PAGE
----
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McCain presses Sessions on why he didn’t take a harder line with Russia

McCain wasn’t sleepy for this one.

Though most of the fireworks took place earlier in the hearing, some of the most important questions Attorney General Jeff Sessions faced during his Senate Intelligence Committee testimony Tuesday actually came at the very end, from Republican Sen. John McCain.

The Arizona lawmaker asked Sessions a series of hard-hitting questions about what issues Sessions brought up in his conversations with Russian officials. Specifically, McCain wanted to know if Sessions had challenged Russian Ambassador Sergey Kislyak about Russia’s interference in the US election, its invasion of Ukraine and annexation of Crimea, and its support for the murderous Bashar al-Assad regime in Syria.

Sessions said that while he did raise the issue of Ukraine with Kislyak, he did not “recall” if he brought up any of those other issues during their meetings.

This is incredibly revealing — the fact that Sessions, who was a sitting US senator on the Senate Armed Services Committee at the time, met several times with the Russian ambassador yet apparently didn’t choose to discuss some of the most critical foreign policy issues between the two countries is astounding.

And it’s yet another instance of Team Trump being far friendlier with Moscow than past US administrations have been.

Below is a video and transcript of the exchange:

MCCAIN: As chairman of that committee, let me ask you a few questions about that. At these meetings, did you raise concerns about Russia’s invasion of Ukraine or annexation of Crimea?

SESSIONS: I did, Sen. McCain, and I would like to follow up a little bit on that. That's one of the meetings — that's one of the issues that I recall explicitly. The day before my meeting with the Russian ambassador, I met with the Ukrainian ambassador, and I heard his concerns about Russia, and so I raised those with Mr. Kislyak, and he gave, as you can imagine, not one inch. Everything they did, the Russians had done, according to him was correct, and I remember pushing back on it, and it was a bit testy on that subject.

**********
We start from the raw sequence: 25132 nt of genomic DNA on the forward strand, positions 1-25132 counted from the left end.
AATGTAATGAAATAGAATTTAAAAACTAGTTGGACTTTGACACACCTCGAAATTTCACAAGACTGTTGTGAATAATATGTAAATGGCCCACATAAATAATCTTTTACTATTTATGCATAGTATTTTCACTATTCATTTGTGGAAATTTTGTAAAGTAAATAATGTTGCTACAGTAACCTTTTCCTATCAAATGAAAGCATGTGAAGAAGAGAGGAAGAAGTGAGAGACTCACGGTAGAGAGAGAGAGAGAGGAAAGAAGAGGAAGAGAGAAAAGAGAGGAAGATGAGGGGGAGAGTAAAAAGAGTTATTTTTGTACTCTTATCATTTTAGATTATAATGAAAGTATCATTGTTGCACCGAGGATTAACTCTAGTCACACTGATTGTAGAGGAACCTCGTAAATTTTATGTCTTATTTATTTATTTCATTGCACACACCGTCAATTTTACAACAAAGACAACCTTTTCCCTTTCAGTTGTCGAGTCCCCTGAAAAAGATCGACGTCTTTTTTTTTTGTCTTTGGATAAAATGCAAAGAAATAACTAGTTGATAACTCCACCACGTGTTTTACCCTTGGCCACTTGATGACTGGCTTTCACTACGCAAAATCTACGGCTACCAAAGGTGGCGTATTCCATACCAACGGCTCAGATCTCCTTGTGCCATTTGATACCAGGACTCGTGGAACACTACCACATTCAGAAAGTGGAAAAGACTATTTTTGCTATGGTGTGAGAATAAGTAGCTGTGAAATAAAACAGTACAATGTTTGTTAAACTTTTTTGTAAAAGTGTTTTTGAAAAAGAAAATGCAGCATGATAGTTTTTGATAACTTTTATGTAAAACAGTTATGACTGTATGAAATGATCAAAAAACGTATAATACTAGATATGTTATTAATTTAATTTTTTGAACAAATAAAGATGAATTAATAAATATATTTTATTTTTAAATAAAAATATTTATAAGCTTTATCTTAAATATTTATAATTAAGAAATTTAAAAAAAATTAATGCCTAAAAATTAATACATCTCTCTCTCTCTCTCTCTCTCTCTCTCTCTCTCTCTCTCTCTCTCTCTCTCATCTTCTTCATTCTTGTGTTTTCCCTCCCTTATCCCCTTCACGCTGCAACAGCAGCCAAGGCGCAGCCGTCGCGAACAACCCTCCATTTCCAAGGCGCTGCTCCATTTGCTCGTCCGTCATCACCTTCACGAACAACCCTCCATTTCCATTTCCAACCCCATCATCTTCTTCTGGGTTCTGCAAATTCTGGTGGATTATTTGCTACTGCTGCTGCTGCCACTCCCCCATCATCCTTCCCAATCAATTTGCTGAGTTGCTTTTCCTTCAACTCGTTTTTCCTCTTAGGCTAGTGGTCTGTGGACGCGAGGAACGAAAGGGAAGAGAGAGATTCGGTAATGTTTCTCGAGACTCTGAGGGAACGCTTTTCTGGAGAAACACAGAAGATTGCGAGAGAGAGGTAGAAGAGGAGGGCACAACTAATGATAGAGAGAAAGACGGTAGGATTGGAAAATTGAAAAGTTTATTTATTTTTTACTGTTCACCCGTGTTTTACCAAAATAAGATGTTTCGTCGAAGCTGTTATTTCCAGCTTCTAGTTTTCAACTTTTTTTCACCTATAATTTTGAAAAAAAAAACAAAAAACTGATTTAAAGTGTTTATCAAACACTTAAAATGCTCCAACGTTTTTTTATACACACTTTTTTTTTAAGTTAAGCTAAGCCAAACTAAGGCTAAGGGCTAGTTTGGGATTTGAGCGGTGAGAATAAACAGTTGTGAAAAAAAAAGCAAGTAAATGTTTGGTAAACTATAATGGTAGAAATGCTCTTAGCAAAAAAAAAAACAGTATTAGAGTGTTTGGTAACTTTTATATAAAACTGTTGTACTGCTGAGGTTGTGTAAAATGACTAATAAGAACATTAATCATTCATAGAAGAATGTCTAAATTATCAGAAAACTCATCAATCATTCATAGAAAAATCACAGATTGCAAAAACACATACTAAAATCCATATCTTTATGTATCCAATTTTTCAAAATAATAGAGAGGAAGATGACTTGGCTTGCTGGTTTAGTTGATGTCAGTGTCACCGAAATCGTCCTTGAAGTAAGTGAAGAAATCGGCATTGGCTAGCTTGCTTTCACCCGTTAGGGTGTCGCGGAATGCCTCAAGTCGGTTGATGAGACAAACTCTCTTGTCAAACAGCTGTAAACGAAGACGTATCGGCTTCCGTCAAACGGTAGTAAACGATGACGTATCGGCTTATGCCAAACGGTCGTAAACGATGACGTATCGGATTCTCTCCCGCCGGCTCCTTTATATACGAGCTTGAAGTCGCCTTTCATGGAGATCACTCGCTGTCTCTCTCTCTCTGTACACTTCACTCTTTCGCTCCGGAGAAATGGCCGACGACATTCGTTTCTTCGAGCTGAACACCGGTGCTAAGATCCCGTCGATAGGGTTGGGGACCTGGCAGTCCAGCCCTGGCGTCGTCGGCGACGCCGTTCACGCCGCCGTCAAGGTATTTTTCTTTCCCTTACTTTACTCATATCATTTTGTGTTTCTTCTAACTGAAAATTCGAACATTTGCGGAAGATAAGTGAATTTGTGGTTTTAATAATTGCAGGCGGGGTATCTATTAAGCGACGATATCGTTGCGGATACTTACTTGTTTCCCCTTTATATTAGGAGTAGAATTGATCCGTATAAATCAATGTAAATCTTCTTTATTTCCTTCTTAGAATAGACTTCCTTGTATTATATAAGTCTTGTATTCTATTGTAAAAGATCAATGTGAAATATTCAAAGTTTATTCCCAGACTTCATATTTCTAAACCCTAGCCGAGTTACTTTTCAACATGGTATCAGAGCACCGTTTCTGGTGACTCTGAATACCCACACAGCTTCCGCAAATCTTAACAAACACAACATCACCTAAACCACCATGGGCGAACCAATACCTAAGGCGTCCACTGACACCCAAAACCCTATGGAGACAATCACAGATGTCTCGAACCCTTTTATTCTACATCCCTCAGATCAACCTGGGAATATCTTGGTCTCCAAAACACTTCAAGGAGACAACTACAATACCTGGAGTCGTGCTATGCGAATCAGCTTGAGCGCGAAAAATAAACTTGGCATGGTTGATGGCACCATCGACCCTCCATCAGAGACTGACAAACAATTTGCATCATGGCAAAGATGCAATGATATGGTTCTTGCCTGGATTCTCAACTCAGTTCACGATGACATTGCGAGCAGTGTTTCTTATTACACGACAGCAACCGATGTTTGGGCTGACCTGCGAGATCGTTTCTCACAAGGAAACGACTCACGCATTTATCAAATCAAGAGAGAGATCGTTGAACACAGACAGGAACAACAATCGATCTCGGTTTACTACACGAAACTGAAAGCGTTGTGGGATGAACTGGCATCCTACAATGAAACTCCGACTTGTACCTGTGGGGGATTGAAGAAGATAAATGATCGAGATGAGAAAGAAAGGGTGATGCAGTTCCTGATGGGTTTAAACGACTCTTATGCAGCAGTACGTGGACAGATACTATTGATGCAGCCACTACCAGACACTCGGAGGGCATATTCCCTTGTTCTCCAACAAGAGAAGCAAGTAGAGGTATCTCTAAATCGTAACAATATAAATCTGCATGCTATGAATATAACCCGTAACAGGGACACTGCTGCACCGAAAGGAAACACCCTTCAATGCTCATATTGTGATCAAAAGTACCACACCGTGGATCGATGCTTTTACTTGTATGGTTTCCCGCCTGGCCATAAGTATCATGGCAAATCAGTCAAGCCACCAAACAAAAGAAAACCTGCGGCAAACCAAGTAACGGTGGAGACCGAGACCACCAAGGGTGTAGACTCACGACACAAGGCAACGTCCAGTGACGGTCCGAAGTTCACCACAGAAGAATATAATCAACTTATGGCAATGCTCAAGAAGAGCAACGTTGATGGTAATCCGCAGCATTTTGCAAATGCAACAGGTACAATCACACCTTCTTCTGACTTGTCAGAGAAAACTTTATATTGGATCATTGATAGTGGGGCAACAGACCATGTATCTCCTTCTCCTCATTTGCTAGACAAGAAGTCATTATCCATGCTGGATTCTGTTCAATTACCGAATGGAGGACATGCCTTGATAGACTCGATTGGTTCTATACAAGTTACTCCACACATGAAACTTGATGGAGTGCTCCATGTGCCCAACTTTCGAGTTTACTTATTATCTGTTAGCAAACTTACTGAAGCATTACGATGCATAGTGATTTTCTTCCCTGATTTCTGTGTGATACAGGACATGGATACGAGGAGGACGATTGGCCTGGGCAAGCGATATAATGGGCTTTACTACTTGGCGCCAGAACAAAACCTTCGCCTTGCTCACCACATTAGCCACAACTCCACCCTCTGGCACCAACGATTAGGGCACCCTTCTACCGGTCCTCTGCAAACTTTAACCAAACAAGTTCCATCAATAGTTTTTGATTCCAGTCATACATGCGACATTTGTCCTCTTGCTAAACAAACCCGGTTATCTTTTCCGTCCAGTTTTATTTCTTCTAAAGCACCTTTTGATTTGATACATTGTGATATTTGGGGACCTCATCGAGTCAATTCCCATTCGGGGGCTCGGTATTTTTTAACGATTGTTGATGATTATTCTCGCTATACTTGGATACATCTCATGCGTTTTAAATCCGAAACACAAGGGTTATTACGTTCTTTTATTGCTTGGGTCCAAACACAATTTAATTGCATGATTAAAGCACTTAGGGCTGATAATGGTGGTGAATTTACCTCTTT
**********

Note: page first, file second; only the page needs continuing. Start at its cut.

MCCAIN: Knowing you on the committee, I can't imagine that. Did you raise concerns about Russia's support for [Syrian] President Bashar Al-Assad and his campaign of indiscriminate violence against his own citizens including his use of chemical weapons?

SESSIONS: I don't recall whether that was discussed or not.

MCCAIN: Did you raise discussions about Russia's interference in our electoral process or interferences of the electoral processes of our allies?

SESSIONS: I don't recall that being discussed.

MCCAIN: At those meetings, if you spoke with Ambassador Kislyak in your capacity as a member of the Armed Services Committee, you presumably talked to him about Russia-related security issues that you have demonstrated as important to you as a member of the committee?

SESSIONS: Did I discuss security issues —

MCCAIN: I don't recall you being particularly vocal on such issues.

SESSIONS: Repeat that, Sen. McCain, I'm sorry.

MCCAIN: The whole Russia-related security issues that you demonstrated is important to you as a member of the committee. Did you raise those with him?

SESSIONS: You mean such issues as nuclear issues?

MCCAIN: Yeah. In other words, Russia-related security issues, in your capacity as the chairman of the strategic forces subcommittee, what Russia-related security issues did you hold hearings on or otherwise demonstrate a keen interest in?

SESSIONS: We may have discussed that. I just don't have a real recall of the meetings. I was not making a report about it to anyone. I just was basically willing to meet and see what he discussed.

MCCAIN: And his response was?

SESSIONS: I don't recall.

MCCAIN: During that 2016 campaign season, did you have any contacts with any representative, including any American lobbyist or agent of any Russian company within or outside your capacity as a member of Congress or a member of the Armed Services Committee?

SESSIONS: I don't believe so.

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